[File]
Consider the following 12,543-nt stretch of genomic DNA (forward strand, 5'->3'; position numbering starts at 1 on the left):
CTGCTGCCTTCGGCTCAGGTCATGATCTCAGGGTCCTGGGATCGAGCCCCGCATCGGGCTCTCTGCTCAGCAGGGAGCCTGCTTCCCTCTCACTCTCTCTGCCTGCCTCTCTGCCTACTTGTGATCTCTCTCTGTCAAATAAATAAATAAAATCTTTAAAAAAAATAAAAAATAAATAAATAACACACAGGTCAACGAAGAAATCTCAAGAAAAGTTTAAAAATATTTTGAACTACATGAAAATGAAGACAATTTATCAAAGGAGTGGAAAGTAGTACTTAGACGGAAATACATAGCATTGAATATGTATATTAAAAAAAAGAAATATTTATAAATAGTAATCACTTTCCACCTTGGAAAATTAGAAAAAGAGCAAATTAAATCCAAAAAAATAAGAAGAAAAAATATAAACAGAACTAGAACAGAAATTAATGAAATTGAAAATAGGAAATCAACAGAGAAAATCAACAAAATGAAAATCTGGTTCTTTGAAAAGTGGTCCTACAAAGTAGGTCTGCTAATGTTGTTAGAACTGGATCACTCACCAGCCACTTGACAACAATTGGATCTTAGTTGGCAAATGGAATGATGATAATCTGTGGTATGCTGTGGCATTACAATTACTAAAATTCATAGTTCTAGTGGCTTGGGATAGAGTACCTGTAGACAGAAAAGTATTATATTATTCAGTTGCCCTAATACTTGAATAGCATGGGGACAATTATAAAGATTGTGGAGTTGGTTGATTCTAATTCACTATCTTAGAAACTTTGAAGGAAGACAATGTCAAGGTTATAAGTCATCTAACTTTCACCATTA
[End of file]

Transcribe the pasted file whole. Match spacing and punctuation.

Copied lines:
Consider the following 12,543-nt stretch of genomic DNA (forward strand, 5'->3'; position numbering starts at 1 on the left):
CTGCTGCCTTCGGCTCAGGTCATGATCTCAGGGTCCTGGGATCGAGCCCCGCATCGGGCTCTCTGCTCAGCAGGGAGCCTGCTTCCCTCTCACTCTCTCTGCCTGCCTCTCTGCCTACTTGTGATCTCTCTCTGTCAAATAAATAAATAAAATCTTTAAAAAAAATAAAAAATAAATAAATAACACACAGGTCAACGAAGAAATCTCAAGAAAAGTTTAAAAATATTTTGAACTACATGAAAATGAAGACAATTTATCAAAGGAGTGGAAAGTAGTACTTAGACGGAAATACATAGCATTGAATATGTATATTAAAAAAAAGAAATATTTATAAATAGTAATCACTTTCCACCTTGGAAAATTAGAAAAAGAGCAAATTAAATCCAAAAAAATAAGAAGAAAAAATATAAACAGAACTAGAACAGAAATTAATGAAATTGAAAATAGGAAATCAACAGAGAAAATCAACAAAATGAAAATCTGGTTCTTTGAAAAGTGGTCCTACAAAGTAGGTCTGCTAATGTTGTTAGAACTGGATCACTCACCAGCCACTTGACAACAATTGGATCTTAGTTGGCAAATGGAATGATGATAATCTGTGGTATGCTGTGGCATTACAATTACTAAAATTCATAGTTCTAGTGGCTTGGGATAGAGTACCTGTAGACAGAAAAGTATTATATTATTCAGTTGCCCTAATACTTGAATAGCATGGGGACAATTATAAAGATTGTGGAGTTGGTTGATTCTAATTCACTATCTTAGAAACTTTGAAGGAAGACAATGTCAAGGTTATAAGTCATCTAACTTTCACCATTA